Hi Robert. There could be many reasons why a generic Windows Service doesn’t start at boot. But when AlwaysUp is involved, the failure is usually because your service/application is trying to start too soon. Here are a couple of reasons why:
Your application depends on a Windows Service
If your application depends on a service, then you should configure the dependency on the Startup tab. Check the Ensure that the following services have started box and select your service from the list below:
However, this setting may not work as expected. While it ensures that the critical service has started before AlwaysUp launches your application, there is no guarantee that the service will actually be ready.
For example, suppose the Redis service takes a minute to initialize before connections are accepted. If your application tries to start before those 60 seconds have elapsed, it will fail to connect to Redis and will likely crash or exit with an error.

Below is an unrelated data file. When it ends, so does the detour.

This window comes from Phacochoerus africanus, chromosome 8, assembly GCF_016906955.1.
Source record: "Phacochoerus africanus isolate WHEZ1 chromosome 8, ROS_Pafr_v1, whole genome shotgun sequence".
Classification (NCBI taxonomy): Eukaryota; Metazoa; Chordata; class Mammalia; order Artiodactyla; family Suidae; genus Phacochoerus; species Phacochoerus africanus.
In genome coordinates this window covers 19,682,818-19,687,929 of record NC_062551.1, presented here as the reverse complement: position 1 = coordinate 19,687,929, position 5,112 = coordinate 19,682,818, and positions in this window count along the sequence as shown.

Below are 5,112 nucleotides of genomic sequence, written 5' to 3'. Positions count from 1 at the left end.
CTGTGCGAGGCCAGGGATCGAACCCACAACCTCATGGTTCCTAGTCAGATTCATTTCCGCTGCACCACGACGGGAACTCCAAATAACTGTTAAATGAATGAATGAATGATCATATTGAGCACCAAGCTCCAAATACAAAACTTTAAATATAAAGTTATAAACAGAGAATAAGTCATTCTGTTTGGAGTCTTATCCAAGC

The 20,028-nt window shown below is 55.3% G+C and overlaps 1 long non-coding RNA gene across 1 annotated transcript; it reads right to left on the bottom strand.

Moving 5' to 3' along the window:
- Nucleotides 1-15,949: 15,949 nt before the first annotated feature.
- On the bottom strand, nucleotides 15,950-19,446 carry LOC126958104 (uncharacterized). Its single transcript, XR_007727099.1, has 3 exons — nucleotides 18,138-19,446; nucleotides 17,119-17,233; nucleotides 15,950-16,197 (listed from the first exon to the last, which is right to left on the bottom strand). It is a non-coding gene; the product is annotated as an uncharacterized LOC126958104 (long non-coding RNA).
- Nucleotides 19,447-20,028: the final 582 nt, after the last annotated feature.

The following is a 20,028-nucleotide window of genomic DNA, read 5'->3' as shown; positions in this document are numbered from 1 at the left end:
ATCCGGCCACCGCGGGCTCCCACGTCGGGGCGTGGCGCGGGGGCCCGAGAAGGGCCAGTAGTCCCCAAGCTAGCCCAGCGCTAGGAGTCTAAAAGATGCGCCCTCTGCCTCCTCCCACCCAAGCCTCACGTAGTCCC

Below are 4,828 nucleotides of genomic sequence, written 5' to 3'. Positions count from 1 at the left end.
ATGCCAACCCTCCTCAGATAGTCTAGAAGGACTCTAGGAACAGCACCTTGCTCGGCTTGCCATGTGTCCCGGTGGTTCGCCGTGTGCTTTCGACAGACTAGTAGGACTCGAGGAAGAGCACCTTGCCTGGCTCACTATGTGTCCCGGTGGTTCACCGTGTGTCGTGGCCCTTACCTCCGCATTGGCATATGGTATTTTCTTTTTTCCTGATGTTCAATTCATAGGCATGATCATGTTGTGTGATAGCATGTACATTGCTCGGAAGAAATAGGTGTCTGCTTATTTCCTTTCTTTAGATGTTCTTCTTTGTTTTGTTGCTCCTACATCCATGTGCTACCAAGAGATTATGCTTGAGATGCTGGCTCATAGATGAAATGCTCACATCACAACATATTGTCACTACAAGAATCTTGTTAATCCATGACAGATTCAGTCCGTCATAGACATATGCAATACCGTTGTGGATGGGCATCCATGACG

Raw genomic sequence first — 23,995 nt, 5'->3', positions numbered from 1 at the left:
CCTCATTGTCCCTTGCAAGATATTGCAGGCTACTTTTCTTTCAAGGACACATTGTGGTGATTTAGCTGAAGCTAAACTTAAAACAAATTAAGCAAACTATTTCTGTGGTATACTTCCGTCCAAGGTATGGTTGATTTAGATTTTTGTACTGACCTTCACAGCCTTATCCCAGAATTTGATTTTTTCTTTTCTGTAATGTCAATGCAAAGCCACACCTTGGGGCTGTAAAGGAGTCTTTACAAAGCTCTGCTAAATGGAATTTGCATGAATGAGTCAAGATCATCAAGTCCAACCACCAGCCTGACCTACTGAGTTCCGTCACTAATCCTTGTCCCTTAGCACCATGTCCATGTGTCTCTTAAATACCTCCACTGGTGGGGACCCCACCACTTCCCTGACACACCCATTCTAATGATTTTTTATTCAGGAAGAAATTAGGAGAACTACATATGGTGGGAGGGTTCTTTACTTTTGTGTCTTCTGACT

You are running AlwaysUp on a Domain Controller (DC)
Let’s say that your machine is a Domain Controller and you have specified a domain account on the AlwaysUp Logon tab. If Windows tries to kick off AlwaysUp before the DC is fully ready, the AlwaysUp service will fail to start because it can’t log in. You will see a cryptic message like this in the Windows/Application section of the Event Log:
To resolve this scenario, add a dependency on the “Workstation” service on the AlwaysUp Startup tab. Some customers have had success with that change but it hasn’t worked for others.
General Solution: Delayed Startup on Boot
Irrespective of the underlying problem, many customers have profited from a simple solution: delaying the startup of your AlwaysUp application. Your application is very likely to start properly once it avoids the “mad rush” of programs straining to start as your PC comes alive.
To delay startup, choose the Automatically, but shortly after the computer boots option on the General tab:
With that modification, your application will start 1-2 minutes after your computer boots — when all critical components should be happily running.
Hopefully this easy change will do the trick. Please be sure to get in touch if the problem persists!